Following a quieter than anticipated performance in the first half of the year, the European securitization sector is back on track following a busy third quarter.
Those were the findings of Merrill Lynch's ABS international research team, headed by Alexander Batchvarov, who predicts a strong showing in the final quarter will see issuance up on last year. Despite this, Merrill now believes its initial forecast of $100 billion for 2000 was optimistic, saying that "seems increasingly unlikely to be reached, unless a number of large, one-off transactions come to market."
In the year to date, there has been $60 billion of issuance, up $3.5 billion from the same period in 1999, and the number of deals has also risen from 109 to 122. The $21 billion raised in the third quarter is a record total for Europe.
However, the growth has not been universal across all the major countries. Unsurprisingly, the U.K. is still the dominant nation, and having issued $11 billion in the third quarter, is accountable for 44% of the European market in the year so far. As in previous years, much of the activity in the U.K. stems from the retail sector.
This year, Italy has usurped Germany as the second biggest market. The 17 transactions launched out of the country have amounted to $6.2 billion, 11% of the market. Although this figure stems largely from non-performing assets, a variety of performing asset-backed deals are also starting to come through, notably in the auto loans, corporate loans and leasing sectors.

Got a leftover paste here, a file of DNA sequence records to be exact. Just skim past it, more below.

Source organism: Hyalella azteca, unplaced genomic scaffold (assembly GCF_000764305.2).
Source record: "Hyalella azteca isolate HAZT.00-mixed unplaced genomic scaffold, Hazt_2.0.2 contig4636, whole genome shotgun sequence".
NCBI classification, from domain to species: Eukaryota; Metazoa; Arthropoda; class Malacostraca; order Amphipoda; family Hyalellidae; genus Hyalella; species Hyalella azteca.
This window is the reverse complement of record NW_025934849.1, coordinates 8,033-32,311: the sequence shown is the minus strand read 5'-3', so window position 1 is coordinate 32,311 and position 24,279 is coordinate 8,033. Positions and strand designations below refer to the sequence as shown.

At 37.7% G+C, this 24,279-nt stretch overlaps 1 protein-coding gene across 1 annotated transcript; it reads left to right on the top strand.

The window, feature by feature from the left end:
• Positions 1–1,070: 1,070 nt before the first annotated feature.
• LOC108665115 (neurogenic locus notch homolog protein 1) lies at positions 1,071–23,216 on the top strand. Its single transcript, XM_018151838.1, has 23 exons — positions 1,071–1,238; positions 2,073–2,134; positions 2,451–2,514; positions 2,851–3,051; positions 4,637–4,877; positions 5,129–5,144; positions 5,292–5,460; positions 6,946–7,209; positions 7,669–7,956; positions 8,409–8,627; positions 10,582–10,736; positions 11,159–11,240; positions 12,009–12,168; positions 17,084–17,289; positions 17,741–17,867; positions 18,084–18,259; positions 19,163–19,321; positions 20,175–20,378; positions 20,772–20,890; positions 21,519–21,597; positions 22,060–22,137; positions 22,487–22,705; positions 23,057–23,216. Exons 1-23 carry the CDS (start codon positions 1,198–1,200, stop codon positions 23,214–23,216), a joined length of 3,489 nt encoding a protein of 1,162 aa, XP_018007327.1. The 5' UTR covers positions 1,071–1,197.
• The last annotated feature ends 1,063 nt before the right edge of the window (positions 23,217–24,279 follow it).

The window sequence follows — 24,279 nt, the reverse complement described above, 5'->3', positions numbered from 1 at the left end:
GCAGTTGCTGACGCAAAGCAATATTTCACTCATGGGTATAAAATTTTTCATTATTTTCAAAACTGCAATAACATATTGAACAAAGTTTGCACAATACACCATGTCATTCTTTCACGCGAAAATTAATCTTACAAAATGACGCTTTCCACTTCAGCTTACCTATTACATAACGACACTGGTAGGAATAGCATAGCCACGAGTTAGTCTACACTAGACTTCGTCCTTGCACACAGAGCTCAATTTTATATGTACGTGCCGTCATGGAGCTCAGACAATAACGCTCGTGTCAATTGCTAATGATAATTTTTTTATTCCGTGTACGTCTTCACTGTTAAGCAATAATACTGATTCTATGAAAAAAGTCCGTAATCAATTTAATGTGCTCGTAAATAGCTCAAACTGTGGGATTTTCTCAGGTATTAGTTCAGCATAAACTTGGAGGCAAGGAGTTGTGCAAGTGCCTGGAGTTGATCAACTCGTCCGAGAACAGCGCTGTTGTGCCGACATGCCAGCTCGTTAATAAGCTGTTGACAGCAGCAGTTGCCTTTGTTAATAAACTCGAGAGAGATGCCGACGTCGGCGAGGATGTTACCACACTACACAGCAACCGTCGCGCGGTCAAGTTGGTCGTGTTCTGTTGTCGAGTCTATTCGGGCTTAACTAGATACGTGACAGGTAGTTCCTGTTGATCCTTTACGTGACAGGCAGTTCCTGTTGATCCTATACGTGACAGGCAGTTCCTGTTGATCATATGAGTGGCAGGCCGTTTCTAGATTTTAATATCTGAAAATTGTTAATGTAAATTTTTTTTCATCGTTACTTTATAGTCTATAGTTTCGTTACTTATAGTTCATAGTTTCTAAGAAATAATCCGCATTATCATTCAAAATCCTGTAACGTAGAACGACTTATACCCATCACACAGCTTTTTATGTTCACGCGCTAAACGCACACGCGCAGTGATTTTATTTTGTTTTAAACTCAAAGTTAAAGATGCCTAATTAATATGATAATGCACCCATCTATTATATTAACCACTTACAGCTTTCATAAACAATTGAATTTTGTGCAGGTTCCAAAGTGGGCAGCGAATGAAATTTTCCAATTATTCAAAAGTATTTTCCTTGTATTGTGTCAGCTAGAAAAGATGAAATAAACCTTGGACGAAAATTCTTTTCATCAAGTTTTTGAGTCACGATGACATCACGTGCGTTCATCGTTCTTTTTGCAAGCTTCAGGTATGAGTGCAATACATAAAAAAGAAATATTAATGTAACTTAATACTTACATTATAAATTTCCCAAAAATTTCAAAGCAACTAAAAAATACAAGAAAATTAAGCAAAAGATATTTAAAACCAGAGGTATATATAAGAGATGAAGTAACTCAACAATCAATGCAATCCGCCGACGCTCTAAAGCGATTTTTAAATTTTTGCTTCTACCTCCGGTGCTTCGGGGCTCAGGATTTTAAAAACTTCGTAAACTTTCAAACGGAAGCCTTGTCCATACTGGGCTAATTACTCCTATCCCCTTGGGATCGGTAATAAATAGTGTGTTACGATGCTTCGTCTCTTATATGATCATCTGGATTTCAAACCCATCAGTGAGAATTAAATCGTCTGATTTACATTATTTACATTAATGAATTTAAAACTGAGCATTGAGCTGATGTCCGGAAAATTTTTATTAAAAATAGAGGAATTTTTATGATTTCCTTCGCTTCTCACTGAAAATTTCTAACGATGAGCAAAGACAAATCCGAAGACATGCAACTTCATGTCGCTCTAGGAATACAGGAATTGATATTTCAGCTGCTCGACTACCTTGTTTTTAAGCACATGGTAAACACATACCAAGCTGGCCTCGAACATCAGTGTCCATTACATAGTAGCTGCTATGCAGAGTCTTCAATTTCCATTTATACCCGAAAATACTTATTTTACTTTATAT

Germany's slide into third place - issuance has slipped from $11.6 billion in the first nine months last year to $4.5 million in 2000 - is attributed to a drop in activity in non-MBS asset classes. Previously, a large number of collateralised loan obligations (CLOs) were the order of the day but this market seems to have dried up for the moment.
Disappointing issuance has also been noted in France, the Netherlands and Spain. Merrill attributes the absence of a sustained flow out of France as a result of investors buying Obligations Foncieres, a domestic alternative to mortgage-backed bonds. The bank is hopeful that the Dutch and Spanish performance will pick up in the remaining months, although this will have to be a substantial improvement if they are to match last year's levels. As things stand, the two countries have only reached 50% of the total achieved in 1999.
Spreads in the market remain fairly stable, a positive reflection on the market bearing in mind the recent surge in activity. Merrill believes that positive demand factors, including an investor shift towards credit products, a widening investor base for ABS and MBS products, and a higher demand for subordinated paper, have allowed spreads to stay within range.
In terms of seeking value in the U.K., investors are advised to look closely at auto loans and commercial mortgage-backed transactions. Compared with credit cards, Merrill believes the "spread available on selected auto loan ABS represents ample reward for taking down amortizing, relatively illiquid paper."
Commercial mortgage-backed deals are currently pricing around 15 basis points cheaper than prime MBS deals, and Merrill argues this offers value as the "exposure risks are adequately mitigated through underlying property and tenant diversification."